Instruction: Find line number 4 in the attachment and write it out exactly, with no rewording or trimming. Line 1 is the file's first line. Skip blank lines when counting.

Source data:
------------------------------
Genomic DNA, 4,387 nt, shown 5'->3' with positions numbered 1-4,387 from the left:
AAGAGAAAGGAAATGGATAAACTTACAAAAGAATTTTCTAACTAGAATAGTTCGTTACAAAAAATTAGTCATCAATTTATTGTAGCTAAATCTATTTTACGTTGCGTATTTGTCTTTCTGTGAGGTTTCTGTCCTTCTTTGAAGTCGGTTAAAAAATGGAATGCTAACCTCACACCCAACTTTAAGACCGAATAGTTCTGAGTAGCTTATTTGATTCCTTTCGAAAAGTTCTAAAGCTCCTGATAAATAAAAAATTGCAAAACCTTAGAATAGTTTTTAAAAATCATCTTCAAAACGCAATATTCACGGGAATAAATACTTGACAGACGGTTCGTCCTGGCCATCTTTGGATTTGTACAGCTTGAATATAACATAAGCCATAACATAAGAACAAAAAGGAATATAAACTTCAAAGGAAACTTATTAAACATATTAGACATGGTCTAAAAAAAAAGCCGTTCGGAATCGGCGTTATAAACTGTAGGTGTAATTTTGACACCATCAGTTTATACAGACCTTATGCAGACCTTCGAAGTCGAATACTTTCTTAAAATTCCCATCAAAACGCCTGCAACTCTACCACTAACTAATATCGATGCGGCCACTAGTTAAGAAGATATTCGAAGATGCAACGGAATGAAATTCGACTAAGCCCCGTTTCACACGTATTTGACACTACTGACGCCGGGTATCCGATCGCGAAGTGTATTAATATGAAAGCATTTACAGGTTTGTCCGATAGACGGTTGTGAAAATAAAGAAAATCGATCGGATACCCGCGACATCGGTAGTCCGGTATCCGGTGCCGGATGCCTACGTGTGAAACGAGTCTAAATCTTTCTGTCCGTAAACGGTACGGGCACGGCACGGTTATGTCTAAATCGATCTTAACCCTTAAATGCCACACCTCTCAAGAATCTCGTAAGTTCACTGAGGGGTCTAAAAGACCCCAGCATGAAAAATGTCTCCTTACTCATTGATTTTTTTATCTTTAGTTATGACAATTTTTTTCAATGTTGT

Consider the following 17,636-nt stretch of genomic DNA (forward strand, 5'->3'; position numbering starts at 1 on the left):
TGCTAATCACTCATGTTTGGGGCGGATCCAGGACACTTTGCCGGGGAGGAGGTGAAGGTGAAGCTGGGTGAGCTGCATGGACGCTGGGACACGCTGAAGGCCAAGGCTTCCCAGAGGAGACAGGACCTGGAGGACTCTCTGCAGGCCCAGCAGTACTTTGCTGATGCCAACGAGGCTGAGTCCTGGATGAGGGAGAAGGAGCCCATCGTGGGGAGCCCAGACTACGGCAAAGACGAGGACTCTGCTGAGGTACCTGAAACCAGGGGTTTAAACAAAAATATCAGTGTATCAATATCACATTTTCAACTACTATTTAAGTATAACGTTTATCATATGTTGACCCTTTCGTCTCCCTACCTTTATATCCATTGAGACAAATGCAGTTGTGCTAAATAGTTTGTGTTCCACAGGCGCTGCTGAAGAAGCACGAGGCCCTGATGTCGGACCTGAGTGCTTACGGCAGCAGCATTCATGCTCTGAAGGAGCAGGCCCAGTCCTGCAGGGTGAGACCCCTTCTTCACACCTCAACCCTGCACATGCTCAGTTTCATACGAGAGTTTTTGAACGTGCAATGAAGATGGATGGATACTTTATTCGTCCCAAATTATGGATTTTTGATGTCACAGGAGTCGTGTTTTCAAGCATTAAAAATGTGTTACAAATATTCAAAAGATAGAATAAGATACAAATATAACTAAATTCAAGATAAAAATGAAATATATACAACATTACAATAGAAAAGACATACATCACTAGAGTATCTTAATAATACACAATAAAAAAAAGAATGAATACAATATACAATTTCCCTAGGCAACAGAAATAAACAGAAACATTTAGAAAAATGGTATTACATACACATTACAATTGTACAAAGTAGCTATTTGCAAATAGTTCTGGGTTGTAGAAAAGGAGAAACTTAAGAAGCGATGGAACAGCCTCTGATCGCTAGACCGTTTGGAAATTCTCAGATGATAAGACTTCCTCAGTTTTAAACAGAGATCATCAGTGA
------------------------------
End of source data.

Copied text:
TGCTAATCACTCATGTTTGGGGCGGATCCAGGACACTTTGCCGGGGAGGAGGTGAAGGTGAAGCTGGGTGAGCTGCATGGACGCTGGGACACGCTGAAGGCCAAGGCTTCCCAGAGGAGACAGGACCTGGAGGACTCTCTGCAGGCCCAGCAGTACTTTGCTGATGCCAACGAGGCTGAGTCCTGGATGAGGGAGAAGGAGCCCATCGTGGGGAGCCCAGACTACGGCAAAGACGAGGACTCTGCTGAGGTACCTGAAACCAGGGGTTTAAACAAAAATATCAGTGTATCAATATCACATTTTCAACTACTATTTAAGTATAACGTTTATCATATGTTGACCCTTTCGTCTCCCTACCTTTATATCCATTGAGACAAATGCAGTTGTGCTAAATAGTTTGTGTTCCACAGGCGCTGCTGAAGAAGCACGAGGCCCTGATGTCGGACCTGAGTGCTTACGGCAGCAGCATTCATGCTCTGAAGGAGCAGGCCCAGTCCTGCAGGGTGAGACCCCTTCTTCACACCTCAACCCTGCACATGCTCAGTTTCATACGAGAGTTTTTGAACGTGCAATGAAGATGGATGGATACTTTATTCGTCCCAAATTATGGATTTTTGATGTCACAGGAGTCGTGTTTTCAAGCATTAAAAATGTGTTACAAATATTCAAAAGATAGAATAAGATACAAATATAACTAAATTCAAGATAAAAATGAAATATATACAACATTACAATAGAAAAGACATACATCACTAGAGTATCTTAATAATACACAATAAAAAAAAGAATGAATACAATATACAATTTCCCTAGGCAACAGAAATAAACAGAAACATTTAGAAAAATGGTATTACATACACATTACAATTGTACAAAGTAGCTATTTGCAAATAGTTCTGGGTTGTAGAAAAGGAGAAACTTAAGAAGCGATGGAACAGCCTCTGATCGCTAGACCGTTTGGAAATTCTCAGATGATAAGACTTCCTCAGTTTTAAACAGAGATCATCAGTGA